This site is for those searching for answers to a debilitating fatigue that strikes young people and leaves them struggling but unable to even get out of bed. Postural Orthostatic Tachycardia Syndrome (POTS) often goes undiagnosed, and parents are left searching for answers and help for their children. Many of these young people are isolated from friends and school because of their condition, and as a result are unable to complete their education.

Physicians, including pediatricians, and school administrators alike are often unaware of POTS and so don’t recognize the symptoms. There is no cure for POTS. Yet, there is good news! There are treatments that can help the young person with POTS function, complete their education, and remain part of their family and friends’ lives. More good news is that almost always the teen with POTS will “outgrow” the syndrome by early adulthood.

Often POTS begins suddenly after an illness – often viral with a high fever. My daughter caught mononucleosis at her elementary school in 5th grade in the spring of 2003, when she was not yet 11, and that was the onset of POTS for her. For the next 5 1/2 years, we searched for answers, physicians, medications, anything t0 help her. In the fall of 2008, we were referred to Dr. Daryl Lynch, Director of the Teen Clinic, at Children’s Mercy Hospital in Kansas City. At last we had found someone who immediately recognized her symptoms, was knowledgeable about POTS, and experienced in treating this syndrome. Following testing, the diagnosis was confirmed.

With effective treatment in place, she was able to cope with POTS as best as possible, and today at age 20 is beginning her junior year in college, as the symptoms of POTS gradually fade away.

Click on “About” to learn more about POTS. Posts to this site will include sharing of articles about POTS, to provide greater understanding for parents, teachers, physicians and other caregivers. We welcome posts and stories from others who have lived through or are living with POTS.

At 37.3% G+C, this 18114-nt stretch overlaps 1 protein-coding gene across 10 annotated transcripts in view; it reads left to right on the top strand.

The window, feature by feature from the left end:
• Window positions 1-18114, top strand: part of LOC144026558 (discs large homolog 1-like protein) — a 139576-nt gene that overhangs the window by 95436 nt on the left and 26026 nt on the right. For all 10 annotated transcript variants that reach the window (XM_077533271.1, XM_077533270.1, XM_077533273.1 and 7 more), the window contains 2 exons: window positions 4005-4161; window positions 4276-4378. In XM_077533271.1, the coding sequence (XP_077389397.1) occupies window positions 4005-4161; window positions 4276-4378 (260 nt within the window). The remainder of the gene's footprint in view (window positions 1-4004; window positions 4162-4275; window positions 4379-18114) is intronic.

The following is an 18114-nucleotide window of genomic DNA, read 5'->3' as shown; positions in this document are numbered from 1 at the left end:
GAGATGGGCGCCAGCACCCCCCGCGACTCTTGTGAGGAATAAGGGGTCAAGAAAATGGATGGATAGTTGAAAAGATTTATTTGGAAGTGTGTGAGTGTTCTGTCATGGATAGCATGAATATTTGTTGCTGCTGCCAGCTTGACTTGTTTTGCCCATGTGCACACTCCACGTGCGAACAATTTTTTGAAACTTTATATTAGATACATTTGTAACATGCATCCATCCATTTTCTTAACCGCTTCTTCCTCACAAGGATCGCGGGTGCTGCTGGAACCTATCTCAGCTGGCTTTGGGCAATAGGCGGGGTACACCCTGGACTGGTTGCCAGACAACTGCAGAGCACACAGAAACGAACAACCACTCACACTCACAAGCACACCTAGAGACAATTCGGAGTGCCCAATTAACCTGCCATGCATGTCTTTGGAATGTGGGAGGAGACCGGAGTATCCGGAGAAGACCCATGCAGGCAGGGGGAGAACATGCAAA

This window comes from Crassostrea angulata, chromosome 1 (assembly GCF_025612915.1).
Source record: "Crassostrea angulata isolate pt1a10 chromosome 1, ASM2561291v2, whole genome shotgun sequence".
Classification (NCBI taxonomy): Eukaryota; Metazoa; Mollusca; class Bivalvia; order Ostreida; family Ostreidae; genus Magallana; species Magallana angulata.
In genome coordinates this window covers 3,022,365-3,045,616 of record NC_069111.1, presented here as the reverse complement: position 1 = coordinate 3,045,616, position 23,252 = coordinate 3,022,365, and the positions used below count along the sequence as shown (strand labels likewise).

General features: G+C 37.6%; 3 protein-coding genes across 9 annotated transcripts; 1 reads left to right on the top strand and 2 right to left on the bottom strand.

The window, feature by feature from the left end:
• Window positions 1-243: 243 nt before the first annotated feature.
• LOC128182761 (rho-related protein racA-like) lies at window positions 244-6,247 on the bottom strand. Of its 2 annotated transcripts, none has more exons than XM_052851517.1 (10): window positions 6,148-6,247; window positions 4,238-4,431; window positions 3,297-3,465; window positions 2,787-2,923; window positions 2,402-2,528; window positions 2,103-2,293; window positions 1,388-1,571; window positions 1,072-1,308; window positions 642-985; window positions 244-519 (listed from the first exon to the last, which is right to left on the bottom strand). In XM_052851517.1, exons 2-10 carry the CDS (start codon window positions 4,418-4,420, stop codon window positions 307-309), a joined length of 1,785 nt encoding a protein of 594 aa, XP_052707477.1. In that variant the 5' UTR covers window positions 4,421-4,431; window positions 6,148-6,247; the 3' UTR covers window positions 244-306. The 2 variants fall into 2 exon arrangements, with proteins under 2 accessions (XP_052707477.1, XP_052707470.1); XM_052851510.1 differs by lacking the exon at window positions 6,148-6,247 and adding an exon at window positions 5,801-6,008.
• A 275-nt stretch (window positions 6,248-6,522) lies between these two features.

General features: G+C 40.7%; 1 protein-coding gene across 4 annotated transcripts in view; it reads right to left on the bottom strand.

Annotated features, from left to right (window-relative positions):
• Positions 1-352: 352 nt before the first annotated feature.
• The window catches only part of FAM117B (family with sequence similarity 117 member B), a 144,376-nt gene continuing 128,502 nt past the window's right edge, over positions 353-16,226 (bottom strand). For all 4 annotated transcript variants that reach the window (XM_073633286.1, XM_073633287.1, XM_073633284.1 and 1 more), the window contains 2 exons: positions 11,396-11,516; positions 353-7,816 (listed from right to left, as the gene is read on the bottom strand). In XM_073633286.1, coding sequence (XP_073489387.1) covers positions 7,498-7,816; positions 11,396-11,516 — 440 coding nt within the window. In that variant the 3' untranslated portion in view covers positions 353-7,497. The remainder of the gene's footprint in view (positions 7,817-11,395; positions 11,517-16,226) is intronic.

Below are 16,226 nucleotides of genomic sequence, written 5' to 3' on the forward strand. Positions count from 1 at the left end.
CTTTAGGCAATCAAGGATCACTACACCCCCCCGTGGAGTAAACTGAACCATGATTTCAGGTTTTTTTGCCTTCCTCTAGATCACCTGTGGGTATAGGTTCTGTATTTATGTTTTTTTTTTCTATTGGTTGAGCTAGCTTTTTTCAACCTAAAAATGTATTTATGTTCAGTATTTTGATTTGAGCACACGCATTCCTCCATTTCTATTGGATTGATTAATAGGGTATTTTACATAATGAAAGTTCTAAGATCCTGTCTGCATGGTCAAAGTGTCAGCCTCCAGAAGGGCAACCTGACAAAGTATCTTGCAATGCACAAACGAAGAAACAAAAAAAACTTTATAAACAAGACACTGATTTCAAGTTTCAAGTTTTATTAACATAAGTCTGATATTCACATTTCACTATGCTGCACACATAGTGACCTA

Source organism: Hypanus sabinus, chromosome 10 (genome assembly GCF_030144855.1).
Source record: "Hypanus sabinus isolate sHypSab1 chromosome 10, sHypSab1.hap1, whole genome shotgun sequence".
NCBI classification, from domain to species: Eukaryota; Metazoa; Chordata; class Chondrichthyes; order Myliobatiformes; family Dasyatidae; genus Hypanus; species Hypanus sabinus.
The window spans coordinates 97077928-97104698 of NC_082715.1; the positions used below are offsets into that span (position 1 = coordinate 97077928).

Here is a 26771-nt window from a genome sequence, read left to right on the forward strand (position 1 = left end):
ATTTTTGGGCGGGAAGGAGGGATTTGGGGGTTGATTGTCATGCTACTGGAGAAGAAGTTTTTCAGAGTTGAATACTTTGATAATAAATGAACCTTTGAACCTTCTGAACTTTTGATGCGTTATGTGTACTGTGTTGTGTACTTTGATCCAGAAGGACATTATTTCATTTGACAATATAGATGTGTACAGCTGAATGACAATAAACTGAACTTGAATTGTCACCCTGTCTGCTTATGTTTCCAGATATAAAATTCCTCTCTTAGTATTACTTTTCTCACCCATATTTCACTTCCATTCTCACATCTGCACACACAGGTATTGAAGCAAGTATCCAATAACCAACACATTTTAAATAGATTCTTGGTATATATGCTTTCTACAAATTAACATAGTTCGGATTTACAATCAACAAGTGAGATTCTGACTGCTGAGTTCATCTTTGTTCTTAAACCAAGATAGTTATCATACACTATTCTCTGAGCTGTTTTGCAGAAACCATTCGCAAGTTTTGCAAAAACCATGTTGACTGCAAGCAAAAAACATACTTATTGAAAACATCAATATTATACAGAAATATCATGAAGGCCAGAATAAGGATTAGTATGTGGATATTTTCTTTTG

This site is dedicated to all those who are struggling with POTS today and those who are trying to support them and help find answers. And it is dedicated with gratitude to those who tried to help her along a difficult journey – a key group of friends, physicians, and educators.

A special thank you to Mayo Clinic Pediatrics for their excellent work, treatment, research and education about POTS.


6 thoughts on “Welcome

  1. Amy

    My daughter fell ill last year and developed POTS afterwards took us months to find somebody that actually could give us a diagnosis :( this summer she seemed to be better but school started and she has been so tired, her symptoms have come back horrible headaches and extreme fatigue. I am going to start her back on her meds and hopefully she will get better soon. Amy

    • I hope she is doing better, Amy. It is good that you have the diagnosis. I believe that so many children fall through the cracks because they do not get a diagnosis or have doctors who) can help them. I hope that the medications are helping. My daughter is very determined and independent and thought she should be able to do it herself without the meds. Finally she went to a new doctor (having “aged out” of pedicatrics). Thankfully, he is a wonderful doctor who understands POTS. He asked her if she was a diabetic would she not expect to take insulin. That hit home with her and she is back on her medication and it helps.

  2. rhonda gravedoni

    It is so wonderful to have found this site. Our daughter is now 16 and has been coping with POTS for 4 years now. When the pediatric Neurologist said to buckle up for a rollercoaster ride, she couldnt have described better.Nice to see there is hope!

  3. I am an adult sufferer of the disease diagnosed at the Marshville Clinic. I went years in small town E.R.’s basically being told I was “crazy” in a polite way. I finally could hardly get off the couch when my mother, an RN, forced me to Marshfield Clinic. A tilt test immediately confirmed the diagnosis. I am so grateful to the staff and Doctors there. It has been about 12 years now and I am doing much better. I now know what I am dealing with and how to deal with it.
    I am sympathetic to your children. It is an awful and debilitating thing to deal with. Best of luck to you all.

    • Vicki

      I was in the same situation a year and a 1/2 ago. The ER was so frustrating. I was diagnosed @ UPMC in Pittsburgh with a tilt, too. But they had trouble treating me. Put me on florinef & my BP would soar! Cleveland Clinic helped me by putting me on a cardio rehab. program. That really helped along with Propananol. Been able to go back to teaching second grade with very few flare ups. I’m 49 & I notice I get symptoms the week before my period:( I’m sick of that! I think the best advice is to not get too stressed and try to stay active, and of course a high protein diet helps me. Don’t forget to drink a lot of water, too.

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